XFR: Our digital files will be stored with the membership organizations and uploaded to the Internet Archive for access and for long-term open-source preservation. This is an important distinction that may confuse some people: XFR Collective is not an archive.
While we advocate and educate about best practices, we will not hold any of the digital files ourselves; we just don’t have the resources to maintain long-term archival storage. We encourage material to go onto the Internet Archive because long-term accessibility is part of our mission and because the Internet Archive has the server space to store uncompressed and lossless files as well as access files. That way if something happens to the storage that our partners are using for their own files, they can always re-download them. But we can’t take responsibility for those files ourselves. We’re a service point, not a storage repository.Mike: Regarding public access as a means of long-term preservation and sustainability, how do you address copyrighted works?
XFR: This is a great question that confounds a lot of our collaborators initially. Access-as-preservation creates a lot of intellectual property concerns. Still, we’re a very small organization, so we can afford to take more risks than a more high-profile institution. We don’t delve too deeply into the area of copyright; our concern is with the survival of the material. If someone has a complaint, the Internet Archive will give us a warning in time to re-download the content and then remove it. But so far we haven’t had any complaints.
Mike: What open access tools and resources do you use?
XFR: The Internet Archive itself is something of an open access resource and we’re seeing it used more and more frequently as a kind of accessory to preservation, which is fantastic. Obviously it’s not the only solution, and you wouldn’t want to rely on that alone any more than you would any kind of cloud storage, but it’s great to have a non-commercial option for streaming and storage that has its own archival mission and that’s open to literally anyone and anything.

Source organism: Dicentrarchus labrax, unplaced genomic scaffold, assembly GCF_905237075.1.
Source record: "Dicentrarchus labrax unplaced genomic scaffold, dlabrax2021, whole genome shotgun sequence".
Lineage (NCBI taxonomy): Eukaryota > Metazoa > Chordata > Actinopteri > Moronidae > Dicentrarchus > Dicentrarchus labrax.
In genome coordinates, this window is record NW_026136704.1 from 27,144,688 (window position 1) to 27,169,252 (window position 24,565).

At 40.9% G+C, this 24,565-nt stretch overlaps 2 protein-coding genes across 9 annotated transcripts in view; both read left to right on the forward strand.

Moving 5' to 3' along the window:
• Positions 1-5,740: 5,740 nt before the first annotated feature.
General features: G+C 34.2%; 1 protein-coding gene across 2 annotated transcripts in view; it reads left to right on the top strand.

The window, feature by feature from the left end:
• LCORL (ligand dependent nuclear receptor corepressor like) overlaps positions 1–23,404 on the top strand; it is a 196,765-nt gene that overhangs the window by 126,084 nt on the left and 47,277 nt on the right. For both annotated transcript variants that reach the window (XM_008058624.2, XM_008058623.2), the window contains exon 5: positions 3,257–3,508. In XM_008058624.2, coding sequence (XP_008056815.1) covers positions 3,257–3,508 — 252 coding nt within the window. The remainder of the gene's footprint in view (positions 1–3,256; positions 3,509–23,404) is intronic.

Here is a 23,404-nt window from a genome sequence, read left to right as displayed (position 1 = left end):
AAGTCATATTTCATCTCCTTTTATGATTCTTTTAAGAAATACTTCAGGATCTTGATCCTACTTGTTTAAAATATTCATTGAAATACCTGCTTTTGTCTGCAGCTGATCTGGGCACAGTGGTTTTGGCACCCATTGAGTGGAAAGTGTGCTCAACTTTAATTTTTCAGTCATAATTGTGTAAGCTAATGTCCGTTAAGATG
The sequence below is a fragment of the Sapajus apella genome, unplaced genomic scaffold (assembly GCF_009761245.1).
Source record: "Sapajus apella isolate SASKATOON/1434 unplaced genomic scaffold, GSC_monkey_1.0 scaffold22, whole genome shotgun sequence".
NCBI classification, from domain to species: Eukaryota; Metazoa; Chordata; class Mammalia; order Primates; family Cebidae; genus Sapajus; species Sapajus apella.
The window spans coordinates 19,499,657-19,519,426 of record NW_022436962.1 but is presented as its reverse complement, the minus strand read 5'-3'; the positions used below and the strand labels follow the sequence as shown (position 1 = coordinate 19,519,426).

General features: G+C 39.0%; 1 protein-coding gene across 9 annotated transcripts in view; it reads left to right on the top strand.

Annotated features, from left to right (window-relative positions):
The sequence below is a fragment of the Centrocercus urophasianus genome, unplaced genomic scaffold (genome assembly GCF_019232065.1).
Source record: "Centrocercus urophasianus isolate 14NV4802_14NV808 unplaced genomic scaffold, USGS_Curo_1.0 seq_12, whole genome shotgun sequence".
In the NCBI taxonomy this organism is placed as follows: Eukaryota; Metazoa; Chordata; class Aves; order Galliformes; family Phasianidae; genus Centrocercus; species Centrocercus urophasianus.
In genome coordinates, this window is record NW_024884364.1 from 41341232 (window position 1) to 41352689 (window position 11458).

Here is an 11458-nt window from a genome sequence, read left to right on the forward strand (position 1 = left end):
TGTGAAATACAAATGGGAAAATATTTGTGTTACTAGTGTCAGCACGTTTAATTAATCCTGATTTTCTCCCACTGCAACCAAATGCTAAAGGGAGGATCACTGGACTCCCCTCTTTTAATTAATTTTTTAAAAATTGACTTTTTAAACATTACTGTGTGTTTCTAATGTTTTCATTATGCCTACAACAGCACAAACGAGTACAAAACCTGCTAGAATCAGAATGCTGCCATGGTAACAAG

Mike: If anyone is considering a potential collaboration to digitally preserve audiovisual artwork, what can they learn from the experiences of the XFR Collective?
XFR: Don’t be afraid to experiment! A lot of what we’ve accomplished is just by saying to ourselves that we have to start doing something, and then jumping in and doing it. We’ve had to be very flexible. A lot of the time we’ll decide something as a set proposition and then find ourselves changing it as soon as we’ve actually talked with our partners and understood their needs. We’re evolving all the time but that’s part of what makes the work we do so exciting.
We’ve also had a lot of help and we couldn’t have done any of what we’ve accomplished without support and advice from a wide network of individuals, ranging from the amazing team at XFR STN to video archivists across New York City. None of these collaborations happen in a vacuum, so make friendships, make partnerships, and don’t be nervous about asking for advice. There are a lot of people out there who care about video preservation and would love to see more initiatives out there working to make it happen.